I pray to God that I will never be called upon to get rid of a mouse when I am alone at home.

cartoon -courtesy Sunday Herald



TV goof ups

Smw Cartoon for Pinterest

Come winter, there would be ever so many  music and dance programs arranged in different venues. Some of them are telecast live on Doordarshan channels. Out of these, the music and dance festivals in Odisha are my favourites. These festivals, soaked in culture as they are, provide good dose of entertainment enough to last the rest of the year.

There is a certain pattern to the conduct of these festivals. There will always be two announcers- one to introduce the chief guests and artists and compere the program in Odiya language and the other to do so in Hindi and English. In fact, these announcements take away quite a chunk from the main program time.

This time in the Rajrani music festival conducted in the premises of Rajrani temple, the person chosen for Hindi and English was a seasoned announcer from DD and the one to do in Odiya was an academic obviously not acquainted with the TV procedure. The announcements in Odiya always preceded those in Hindi an English. But the portly, bespectacled academic would never know when the camera was on her; she would be looking here and there at the audience and the other announcer had to goad and prod her with her elbow and gesture with her hand to look at the camera and start talking which the lady academic would do with a blink and a jerk. It was hilarious to watch it on all the 3 days.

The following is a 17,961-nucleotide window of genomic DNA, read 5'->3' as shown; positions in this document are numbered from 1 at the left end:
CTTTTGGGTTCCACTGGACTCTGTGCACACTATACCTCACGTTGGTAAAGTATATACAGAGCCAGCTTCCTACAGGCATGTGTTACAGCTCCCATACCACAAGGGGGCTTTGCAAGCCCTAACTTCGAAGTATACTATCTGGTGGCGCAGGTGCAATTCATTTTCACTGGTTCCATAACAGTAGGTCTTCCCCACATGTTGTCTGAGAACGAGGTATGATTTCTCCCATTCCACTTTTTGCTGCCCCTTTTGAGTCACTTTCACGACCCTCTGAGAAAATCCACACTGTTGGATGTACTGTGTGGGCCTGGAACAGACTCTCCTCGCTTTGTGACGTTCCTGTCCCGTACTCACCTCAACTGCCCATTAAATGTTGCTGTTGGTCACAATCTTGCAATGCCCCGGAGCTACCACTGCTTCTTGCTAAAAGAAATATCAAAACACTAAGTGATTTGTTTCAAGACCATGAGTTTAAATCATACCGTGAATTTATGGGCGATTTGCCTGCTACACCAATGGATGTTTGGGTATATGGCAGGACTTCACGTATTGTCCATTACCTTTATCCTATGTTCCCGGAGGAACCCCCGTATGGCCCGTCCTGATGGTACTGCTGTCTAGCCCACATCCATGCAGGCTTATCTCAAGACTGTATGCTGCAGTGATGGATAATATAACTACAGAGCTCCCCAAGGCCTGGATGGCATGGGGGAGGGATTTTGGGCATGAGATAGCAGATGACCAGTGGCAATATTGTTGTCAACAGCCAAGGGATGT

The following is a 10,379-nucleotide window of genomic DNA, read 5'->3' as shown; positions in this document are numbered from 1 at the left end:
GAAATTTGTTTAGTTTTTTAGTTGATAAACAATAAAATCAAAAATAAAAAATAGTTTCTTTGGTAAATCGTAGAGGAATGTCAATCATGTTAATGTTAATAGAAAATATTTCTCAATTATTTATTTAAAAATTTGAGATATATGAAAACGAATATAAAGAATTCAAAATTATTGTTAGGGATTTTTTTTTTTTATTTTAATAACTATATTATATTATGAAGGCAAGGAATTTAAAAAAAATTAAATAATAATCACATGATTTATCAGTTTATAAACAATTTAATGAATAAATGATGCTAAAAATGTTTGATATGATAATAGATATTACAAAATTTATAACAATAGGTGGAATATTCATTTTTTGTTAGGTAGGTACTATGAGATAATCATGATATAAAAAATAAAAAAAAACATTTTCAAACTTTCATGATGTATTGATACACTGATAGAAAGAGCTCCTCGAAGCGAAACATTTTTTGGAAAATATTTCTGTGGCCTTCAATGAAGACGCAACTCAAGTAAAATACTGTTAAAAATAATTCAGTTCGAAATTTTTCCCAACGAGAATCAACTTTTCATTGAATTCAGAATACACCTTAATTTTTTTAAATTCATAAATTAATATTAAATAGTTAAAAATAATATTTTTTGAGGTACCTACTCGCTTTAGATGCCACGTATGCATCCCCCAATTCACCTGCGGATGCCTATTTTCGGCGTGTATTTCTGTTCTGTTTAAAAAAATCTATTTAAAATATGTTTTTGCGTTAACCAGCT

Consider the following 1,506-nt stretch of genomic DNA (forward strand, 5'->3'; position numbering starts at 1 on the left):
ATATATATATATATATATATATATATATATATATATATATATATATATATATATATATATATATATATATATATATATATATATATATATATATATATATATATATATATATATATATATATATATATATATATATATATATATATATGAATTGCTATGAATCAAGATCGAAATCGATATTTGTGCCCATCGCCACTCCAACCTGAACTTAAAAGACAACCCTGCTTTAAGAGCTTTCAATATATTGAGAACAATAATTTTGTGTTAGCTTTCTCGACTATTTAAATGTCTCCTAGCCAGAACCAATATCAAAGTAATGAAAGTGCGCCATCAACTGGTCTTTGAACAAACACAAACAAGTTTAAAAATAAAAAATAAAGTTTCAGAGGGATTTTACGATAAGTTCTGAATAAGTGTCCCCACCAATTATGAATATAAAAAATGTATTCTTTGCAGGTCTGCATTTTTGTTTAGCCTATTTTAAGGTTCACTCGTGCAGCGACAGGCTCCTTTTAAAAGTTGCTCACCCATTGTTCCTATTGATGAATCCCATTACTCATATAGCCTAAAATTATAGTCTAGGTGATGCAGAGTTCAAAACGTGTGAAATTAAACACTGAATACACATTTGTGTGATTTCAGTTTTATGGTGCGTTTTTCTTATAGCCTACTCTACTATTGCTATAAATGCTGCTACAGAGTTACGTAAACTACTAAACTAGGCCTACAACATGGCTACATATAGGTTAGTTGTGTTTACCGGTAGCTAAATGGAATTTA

These gestures and movements when done in the programs recorded earlier in studios can always be edited and later shown with smooth beginnings. But an outdoor live program is nothing if not a charade as every single gesture is very obviously seen by the viewers.

In fact, in some live shows conducted in TV studios, it is pretty funny to watch the untutored artist nodding his/her head to the videographer’s cue, sometimes even making the typically Indian multidimensional movement of the head to convey to the cameraman that he/she had totally comprehended his signal.

When Bangalore DD was new, we could see the camera focusing on the non- speaking characters in interviews and plays while the audio would be from someone else who would be grudgingly missing seconds of their precious visual exposure.

This reminds me how the crowd scene in our teleplay ‘Choma’ was shot with a single camera in 80’s. We all had been asked to mention some dummy word before our ‘one-liners’, so that the cameraman would have time to turn the camera towards the speaking person and catch the   sentence from the beginning. Later, the dummy word would be edited making the presentation fluid.

It is really a pleasure to watch the present- day anchors and announcers responding spontaneously to the camera, something which they must have acquired after a lot of practice.

cartoon courtesy pinterest.